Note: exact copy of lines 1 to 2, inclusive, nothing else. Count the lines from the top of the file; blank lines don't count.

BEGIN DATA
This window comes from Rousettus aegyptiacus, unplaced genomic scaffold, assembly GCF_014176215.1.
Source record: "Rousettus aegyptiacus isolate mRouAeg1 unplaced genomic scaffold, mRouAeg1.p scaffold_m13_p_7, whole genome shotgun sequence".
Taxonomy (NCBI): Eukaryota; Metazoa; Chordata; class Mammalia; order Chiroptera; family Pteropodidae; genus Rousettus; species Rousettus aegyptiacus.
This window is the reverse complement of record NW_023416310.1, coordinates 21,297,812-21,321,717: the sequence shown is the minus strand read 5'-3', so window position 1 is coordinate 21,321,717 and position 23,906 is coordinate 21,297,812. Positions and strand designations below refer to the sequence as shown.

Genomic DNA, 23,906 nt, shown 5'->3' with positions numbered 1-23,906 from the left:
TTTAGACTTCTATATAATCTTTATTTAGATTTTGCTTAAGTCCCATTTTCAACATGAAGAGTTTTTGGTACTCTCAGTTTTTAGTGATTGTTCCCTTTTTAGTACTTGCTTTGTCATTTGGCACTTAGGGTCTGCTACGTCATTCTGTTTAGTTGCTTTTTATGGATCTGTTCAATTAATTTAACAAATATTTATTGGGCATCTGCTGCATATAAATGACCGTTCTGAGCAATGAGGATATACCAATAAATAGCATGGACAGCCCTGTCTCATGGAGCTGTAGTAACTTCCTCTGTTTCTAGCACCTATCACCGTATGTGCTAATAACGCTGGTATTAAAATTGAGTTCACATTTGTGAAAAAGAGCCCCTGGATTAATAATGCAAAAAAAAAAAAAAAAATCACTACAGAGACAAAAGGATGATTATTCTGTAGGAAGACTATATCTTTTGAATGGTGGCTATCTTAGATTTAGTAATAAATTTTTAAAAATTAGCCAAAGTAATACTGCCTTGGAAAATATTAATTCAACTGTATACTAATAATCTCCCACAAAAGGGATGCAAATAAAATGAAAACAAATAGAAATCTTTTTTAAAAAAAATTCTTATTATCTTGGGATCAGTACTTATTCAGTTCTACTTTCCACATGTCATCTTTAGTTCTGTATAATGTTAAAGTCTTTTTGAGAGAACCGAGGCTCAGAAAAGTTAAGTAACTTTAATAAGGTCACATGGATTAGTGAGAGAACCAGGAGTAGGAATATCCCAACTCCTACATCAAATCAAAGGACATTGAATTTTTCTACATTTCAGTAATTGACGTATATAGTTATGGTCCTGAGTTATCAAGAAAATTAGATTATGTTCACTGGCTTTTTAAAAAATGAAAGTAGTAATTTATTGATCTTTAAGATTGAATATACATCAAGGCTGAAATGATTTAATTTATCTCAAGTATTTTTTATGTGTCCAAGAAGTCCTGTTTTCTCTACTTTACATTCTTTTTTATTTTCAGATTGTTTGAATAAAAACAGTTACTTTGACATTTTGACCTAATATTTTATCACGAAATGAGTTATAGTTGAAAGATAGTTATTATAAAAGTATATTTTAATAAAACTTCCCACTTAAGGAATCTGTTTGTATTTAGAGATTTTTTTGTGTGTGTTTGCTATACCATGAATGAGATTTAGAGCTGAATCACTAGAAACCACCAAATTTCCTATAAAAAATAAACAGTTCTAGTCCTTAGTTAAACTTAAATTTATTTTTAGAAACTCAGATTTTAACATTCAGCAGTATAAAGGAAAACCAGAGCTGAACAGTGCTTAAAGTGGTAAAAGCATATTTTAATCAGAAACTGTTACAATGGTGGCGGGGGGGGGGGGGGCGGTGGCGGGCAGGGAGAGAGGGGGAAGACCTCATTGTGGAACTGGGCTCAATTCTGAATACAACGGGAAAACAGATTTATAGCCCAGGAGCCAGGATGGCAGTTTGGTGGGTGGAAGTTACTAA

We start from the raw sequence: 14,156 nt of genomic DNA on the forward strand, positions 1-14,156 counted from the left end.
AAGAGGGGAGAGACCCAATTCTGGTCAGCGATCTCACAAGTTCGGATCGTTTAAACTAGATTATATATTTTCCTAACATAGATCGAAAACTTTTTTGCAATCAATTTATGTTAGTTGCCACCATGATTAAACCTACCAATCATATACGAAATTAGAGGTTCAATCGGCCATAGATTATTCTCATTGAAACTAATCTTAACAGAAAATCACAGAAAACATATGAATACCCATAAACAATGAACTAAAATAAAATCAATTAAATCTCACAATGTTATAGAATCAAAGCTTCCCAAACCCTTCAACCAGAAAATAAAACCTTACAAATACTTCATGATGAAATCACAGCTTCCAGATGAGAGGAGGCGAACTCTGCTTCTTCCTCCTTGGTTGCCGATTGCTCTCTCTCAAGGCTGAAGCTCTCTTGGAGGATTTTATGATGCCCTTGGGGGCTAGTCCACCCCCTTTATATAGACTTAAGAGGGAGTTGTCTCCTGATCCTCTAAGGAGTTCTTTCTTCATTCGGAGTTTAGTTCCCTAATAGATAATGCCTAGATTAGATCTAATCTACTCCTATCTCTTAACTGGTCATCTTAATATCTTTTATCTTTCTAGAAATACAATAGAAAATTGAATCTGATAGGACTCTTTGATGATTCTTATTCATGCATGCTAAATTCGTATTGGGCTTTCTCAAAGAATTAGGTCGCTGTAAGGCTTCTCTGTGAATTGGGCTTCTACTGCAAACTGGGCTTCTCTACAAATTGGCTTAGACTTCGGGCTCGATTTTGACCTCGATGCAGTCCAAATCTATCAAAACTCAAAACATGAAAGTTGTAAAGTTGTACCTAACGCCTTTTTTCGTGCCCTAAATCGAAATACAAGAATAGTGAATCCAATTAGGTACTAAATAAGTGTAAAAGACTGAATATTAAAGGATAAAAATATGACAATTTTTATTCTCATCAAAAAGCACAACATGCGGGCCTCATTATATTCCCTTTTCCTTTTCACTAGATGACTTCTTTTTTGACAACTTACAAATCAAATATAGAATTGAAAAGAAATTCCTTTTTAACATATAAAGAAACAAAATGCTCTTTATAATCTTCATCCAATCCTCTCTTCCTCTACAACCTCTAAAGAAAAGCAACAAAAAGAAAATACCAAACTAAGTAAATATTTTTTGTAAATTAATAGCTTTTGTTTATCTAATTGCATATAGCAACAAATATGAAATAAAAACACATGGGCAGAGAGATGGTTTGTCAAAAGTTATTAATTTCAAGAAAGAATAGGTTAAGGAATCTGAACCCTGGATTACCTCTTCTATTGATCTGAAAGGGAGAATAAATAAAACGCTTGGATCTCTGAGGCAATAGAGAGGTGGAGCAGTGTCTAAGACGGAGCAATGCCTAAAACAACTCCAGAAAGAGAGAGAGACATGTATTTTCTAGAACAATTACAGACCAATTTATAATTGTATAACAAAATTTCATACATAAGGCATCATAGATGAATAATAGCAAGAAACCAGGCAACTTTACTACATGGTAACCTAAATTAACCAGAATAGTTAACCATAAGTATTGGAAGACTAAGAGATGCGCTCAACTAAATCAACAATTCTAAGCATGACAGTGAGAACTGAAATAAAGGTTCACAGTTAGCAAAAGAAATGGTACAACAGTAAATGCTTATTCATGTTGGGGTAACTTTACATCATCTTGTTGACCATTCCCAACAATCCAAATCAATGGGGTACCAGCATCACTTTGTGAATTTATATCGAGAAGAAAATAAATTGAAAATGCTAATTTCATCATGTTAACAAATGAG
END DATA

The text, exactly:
This window comes from Rousettus aegyptiacus, unplaced genomic scaffold, assembly GCF_014176215.1.
Source record: "Rousettus aegyptiacus isolate mRouAeg1 unplaced genomic scaffold, mRouAeg1.p scaffold_m13_p_7, whole genome shotgun sequence".